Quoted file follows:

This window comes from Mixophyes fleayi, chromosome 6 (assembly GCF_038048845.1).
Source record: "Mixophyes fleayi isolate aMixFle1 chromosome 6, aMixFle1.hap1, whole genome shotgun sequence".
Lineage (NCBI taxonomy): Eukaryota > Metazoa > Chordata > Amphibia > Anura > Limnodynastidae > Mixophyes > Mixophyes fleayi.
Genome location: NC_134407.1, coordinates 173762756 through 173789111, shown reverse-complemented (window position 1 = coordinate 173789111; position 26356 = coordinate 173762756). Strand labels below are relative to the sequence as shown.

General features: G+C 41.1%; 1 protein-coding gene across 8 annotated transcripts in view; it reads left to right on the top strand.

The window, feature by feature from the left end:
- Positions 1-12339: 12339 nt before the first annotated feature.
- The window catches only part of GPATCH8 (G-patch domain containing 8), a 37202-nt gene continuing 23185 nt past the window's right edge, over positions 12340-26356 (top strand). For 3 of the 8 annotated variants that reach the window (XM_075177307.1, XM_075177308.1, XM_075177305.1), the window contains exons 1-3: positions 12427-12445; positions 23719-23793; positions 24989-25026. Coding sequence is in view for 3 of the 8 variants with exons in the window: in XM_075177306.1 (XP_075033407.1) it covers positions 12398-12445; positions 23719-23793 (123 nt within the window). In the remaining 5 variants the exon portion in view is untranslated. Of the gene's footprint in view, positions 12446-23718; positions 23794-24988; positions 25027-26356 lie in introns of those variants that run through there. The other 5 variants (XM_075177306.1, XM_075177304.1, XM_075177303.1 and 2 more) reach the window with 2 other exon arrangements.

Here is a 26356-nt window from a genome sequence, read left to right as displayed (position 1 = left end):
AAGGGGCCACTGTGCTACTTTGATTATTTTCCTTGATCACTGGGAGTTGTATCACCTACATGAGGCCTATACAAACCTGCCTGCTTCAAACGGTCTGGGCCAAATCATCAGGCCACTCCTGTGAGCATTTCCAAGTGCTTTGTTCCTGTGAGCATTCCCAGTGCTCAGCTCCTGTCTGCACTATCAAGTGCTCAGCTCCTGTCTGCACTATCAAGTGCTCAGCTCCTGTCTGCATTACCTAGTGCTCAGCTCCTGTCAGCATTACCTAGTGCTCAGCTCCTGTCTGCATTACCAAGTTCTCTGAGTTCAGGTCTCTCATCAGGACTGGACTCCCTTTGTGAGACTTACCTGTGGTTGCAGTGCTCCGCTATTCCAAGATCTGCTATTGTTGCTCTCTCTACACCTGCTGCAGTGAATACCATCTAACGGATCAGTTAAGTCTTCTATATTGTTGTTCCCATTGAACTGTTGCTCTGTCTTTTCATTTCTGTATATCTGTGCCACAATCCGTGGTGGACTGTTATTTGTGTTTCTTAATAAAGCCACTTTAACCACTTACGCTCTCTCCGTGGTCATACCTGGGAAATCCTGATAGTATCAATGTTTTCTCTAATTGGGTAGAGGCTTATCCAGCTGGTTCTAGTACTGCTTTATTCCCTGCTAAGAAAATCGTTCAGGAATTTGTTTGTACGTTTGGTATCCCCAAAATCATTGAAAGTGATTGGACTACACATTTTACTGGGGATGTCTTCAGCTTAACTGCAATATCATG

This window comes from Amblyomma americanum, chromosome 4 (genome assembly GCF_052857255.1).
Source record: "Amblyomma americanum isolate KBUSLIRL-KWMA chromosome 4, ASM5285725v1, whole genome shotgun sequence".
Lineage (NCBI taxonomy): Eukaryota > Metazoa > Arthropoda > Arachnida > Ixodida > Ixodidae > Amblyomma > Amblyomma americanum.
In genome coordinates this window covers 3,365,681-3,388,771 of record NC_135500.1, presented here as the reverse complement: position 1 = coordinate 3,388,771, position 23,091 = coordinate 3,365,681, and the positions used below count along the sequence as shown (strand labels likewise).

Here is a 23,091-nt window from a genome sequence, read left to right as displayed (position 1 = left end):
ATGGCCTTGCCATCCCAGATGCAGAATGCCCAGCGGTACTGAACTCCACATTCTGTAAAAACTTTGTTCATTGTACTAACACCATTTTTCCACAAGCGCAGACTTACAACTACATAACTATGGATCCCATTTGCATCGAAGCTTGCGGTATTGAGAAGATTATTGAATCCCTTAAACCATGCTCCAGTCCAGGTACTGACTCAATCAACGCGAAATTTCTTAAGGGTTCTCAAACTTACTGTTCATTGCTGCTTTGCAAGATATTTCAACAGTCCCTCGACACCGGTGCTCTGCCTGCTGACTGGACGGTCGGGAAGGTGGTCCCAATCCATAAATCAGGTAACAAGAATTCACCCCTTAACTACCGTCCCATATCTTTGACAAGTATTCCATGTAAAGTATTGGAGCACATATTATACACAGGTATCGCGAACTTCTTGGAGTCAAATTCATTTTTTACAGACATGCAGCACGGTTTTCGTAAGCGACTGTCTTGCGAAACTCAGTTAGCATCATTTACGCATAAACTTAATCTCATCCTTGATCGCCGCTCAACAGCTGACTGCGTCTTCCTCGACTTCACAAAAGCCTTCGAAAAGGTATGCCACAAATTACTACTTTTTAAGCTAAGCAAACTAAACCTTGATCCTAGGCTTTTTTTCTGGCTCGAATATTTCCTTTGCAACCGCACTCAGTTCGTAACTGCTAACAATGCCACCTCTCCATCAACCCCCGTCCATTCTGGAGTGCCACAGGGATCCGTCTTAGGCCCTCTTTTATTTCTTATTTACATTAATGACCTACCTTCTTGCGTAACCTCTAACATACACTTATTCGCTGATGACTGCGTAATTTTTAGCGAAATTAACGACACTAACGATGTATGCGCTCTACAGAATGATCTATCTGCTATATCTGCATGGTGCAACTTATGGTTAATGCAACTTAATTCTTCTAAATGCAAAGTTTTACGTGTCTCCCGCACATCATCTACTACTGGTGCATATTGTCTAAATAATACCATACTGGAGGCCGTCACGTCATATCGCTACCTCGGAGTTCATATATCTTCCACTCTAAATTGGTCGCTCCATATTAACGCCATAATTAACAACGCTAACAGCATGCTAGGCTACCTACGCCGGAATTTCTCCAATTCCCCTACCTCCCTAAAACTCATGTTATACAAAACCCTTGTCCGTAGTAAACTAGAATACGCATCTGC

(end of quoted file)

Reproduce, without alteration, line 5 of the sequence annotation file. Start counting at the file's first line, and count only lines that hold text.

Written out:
General features: G+C 41.1%; 1 protein-coding gene across 8 annotated transcripts in view; it reads left to right on the top strand.